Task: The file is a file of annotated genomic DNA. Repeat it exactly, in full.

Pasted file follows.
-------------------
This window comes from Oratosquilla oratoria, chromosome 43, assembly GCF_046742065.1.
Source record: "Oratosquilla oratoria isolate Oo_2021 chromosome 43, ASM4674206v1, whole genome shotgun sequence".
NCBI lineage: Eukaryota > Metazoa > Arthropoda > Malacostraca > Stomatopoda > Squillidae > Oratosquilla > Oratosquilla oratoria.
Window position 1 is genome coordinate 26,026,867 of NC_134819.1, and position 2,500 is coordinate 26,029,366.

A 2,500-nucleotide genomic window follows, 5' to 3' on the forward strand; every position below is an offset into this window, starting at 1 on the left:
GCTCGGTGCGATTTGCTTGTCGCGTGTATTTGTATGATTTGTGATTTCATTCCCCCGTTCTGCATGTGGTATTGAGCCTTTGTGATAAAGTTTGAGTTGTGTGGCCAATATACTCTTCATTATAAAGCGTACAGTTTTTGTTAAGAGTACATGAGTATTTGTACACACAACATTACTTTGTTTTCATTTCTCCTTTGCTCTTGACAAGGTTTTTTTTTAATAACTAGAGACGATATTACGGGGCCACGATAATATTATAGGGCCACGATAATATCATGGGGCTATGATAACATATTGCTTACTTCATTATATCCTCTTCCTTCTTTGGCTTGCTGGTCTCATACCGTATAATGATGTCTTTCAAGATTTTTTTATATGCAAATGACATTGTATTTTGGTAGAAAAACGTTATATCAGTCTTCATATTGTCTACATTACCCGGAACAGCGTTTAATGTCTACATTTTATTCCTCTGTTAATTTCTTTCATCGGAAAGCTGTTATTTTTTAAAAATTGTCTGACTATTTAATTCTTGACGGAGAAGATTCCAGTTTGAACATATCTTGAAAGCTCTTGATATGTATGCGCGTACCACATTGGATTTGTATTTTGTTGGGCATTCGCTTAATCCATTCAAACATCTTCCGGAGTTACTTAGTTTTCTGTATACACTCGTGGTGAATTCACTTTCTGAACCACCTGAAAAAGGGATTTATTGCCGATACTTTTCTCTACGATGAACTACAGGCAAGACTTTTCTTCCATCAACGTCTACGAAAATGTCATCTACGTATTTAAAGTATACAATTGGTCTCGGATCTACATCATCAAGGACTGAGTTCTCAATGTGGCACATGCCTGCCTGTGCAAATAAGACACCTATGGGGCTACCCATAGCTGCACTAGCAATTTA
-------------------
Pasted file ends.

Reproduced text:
This window comes from Oratosquilla oratoria, chromosome 43, assembly GCF_046742065.1.
Source record: "Oratosquilla oratoria isolate Oo_2021 chromosome 43, ASM4674206v1, whole genome shotgun sequence".
NCBI lineage: Eukaryota > Metazoa > Arthropoda > Malacostraca > Stomatopoda > Squillidae > Oratosquilla > Oratosquilla oratoria.
Window position 1 is genome coordinate 26,026,867 of NC_134819.1, and position 2,500 is coordinate 26,029,366.

A 2,500-nucleotide genomic window follows, 5' to 3' on the forward strand; every position below is an offset into this window, starting at 1 on the left:
GCTCGGTGCGATTTGCTTGTCGCGTGTATTTGTATGATTTGTGATTTCATTCCCCCGTTCTGCATGTGGTATTGAGCCTTTGTGATAAAGTTTGAGTTGTGTGGCCAATATACTCTTCATTATAAAGCGTACAGTTTTTGTTAAGAGTACATGAGTATTTGTACACACAACATTACTTTGTTTTCATTTCTCCTTTGCTCTTGACAAGGTTTTTTTTTAATAACTAGAGACGATATTACGGGGCCACGATAATATTATAGGGCCACGATAATATCATGGGGCTATGATAACATATTGCTTACTTCATTATATCCTCTTCCTTCTTTGGCTTGCTGGTCTCATACCGTATAATGATGTCTTTCAAGATTTTTTTATATGCAAATGACATTGTATTTTGGTAGAAAAACGTTATATCAGTCTTCATATTGTCTACATTACCCGGAACAGCGTTTAATGTCTACATTTTATTCCTCTGTTAATTTCTTTCATCGGAAAGCTGTTATTTTTTAAAAATTGTCTGACTATTTAATTCTTGACGGAGAAGATTCCAGTTTGAACATATCTTGAAAGCTCTTGATATGTATGCGCGTACCACATTGGATTTGTATTTTGTTGGGCATTCGCTTAATCCATTCAAACATCTTCCGGAGTTACTTAGTTTTCTGTATACACTCGTGGTGAATTCACTTTCTGAACCACCTGAAAAAGGGATTTATTGCCGATACTTTTCTCTACGATGAACTACAGGCAAGACTTTTCTTCCATCAACGTCTACGAAAATGTCATCTACGTATTTAAAGTATACAATTGGTCTCGGATCTACATCATCAAGGACTGAGTTCTCAATGTGGCACATGCCTGCCTGTGCAAATAAGACACCTATGGGGCTACCCATAGCTGCACTAGCAATTTA